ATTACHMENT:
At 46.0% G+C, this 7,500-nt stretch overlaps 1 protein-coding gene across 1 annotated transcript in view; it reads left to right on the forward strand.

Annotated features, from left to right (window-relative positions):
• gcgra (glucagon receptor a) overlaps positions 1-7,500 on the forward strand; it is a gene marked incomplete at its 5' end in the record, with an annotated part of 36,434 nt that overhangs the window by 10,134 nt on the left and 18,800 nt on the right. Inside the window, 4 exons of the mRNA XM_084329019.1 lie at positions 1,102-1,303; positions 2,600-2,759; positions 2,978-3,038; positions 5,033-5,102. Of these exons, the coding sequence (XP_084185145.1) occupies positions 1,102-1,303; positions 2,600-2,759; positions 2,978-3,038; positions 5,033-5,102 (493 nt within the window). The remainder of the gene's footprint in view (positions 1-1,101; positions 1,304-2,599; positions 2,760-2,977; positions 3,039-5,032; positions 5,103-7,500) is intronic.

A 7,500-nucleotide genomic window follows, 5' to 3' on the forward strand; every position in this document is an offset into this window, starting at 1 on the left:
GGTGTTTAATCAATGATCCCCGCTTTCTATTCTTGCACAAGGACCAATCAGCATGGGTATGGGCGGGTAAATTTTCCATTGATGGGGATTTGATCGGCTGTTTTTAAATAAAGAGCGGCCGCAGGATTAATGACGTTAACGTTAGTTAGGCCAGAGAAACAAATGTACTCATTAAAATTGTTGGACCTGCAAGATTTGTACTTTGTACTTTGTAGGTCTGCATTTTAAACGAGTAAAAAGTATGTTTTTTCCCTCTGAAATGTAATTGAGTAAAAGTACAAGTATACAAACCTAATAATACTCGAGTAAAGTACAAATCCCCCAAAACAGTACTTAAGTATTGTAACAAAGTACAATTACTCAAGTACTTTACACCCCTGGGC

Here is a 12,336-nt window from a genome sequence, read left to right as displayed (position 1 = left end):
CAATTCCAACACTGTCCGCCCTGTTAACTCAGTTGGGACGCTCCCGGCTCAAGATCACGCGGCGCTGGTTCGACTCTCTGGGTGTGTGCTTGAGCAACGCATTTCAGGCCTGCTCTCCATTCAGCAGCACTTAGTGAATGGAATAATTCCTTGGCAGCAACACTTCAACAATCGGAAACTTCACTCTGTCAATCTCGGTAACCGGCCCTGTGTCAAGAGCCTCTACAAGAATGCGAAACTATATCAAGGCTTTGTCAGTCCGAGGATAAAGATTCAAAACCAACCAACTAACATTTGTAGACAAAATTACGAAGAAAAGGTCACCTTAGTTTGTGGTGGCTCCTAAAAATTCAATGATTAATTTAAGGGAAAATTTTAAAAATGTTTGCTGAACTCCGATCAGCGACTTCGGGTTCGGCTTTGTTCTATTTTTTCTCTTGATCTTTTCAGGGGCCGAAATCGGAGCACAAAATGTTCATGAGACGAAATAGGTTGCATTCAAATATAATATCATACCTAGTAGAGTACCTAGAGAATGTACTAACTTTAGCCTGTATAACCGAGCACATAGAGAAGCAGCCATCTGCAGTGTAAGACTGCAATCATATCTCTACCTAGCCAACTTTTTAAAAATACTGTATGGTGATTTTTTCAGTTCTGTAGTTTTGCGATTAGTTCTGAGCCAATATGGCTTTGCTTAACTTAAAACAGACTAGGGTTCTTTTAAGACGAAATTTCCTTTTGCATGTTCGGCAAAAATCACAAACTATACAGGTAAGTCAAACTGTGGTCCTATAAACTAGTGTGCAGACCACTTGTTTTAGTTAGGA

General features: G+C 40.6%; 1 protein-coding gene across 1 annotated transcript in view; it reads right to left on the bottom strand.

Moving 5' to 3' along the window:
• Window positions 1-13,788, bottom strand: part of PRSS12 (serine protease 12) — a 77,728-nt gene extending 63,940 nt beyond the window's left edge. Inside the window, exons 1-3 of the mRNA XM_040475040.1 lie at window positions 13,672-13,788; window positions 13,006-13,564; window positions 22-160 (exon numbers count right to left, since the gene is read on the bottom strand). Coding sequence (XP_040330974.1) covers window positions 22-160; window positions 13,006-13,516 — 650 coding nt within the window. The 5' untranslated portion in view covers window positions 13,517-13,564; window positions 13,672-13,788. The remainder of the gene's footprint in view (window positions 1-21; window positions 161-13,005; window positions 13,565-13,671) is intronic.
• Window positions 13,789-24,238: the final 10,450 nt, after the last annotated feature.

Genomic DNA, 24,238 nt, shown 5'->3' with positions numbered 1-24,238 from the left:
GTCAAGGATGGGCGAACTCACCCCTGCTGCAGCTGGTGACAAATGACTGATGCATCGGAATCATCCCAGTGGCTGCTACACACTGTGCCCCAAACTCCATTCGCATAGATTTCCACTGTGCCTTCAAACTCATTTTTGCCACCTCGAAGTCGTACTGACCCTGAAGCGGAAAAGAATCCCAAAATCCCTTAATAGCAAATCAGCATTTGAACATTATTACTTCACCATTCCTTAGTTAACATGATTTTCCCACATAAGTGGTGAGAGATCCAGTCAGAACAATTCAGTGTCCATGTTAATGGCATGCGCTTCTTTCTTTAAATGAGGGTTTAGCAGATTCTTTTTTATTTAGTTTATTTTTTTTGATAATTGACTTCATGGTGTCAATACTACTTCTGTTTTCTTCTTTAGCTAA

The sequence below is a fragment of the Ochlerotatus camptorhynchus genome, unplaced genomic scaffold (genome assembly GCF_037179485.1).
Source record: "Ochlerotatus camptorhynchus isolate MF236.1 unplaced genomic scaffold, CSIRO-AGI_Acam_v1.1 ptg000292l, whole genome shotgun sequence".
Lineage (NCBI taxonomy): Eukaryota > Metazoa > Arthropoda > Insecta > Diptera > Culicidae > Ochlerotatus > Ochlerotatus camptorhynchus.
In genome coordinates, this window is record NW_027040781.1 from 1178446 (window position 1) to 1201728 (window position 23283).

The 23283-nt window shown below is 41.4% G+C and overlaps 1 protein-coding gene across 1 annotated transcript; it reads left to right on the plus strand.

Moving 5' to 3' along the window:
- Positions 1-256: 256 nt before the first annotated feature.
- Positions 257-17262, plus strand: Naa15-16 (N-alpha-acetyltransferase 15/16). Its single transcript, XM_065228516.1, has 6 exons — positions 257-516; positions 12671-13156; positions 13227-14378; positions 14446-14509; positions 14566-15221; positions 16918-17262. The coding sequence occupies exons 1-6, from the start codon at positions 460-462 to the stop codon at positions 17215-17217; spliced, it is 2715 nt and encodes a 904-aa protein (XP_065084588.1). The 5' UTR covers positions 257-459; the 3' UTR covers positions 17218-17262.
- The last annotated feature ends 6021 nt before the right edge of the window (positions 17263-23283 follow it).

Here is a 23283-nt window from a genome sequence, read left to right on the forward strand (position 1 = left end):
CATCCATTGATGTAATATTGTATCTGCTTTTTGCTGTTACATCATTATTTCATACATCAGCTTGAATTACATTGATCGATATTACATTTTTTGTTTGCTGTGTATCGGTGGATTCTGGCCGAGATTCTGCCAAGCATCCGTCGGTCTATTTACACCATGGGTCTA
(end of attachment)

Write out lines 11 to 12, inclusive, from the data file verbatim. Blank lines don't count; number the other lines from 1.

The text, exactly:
• Window positions 13,789-24,238: the final 10,450 nt, after the last annotated feature.

Genomic DNA, 24,238 nt, shown 5'->3' with positions numbered 1-24,238 from the left: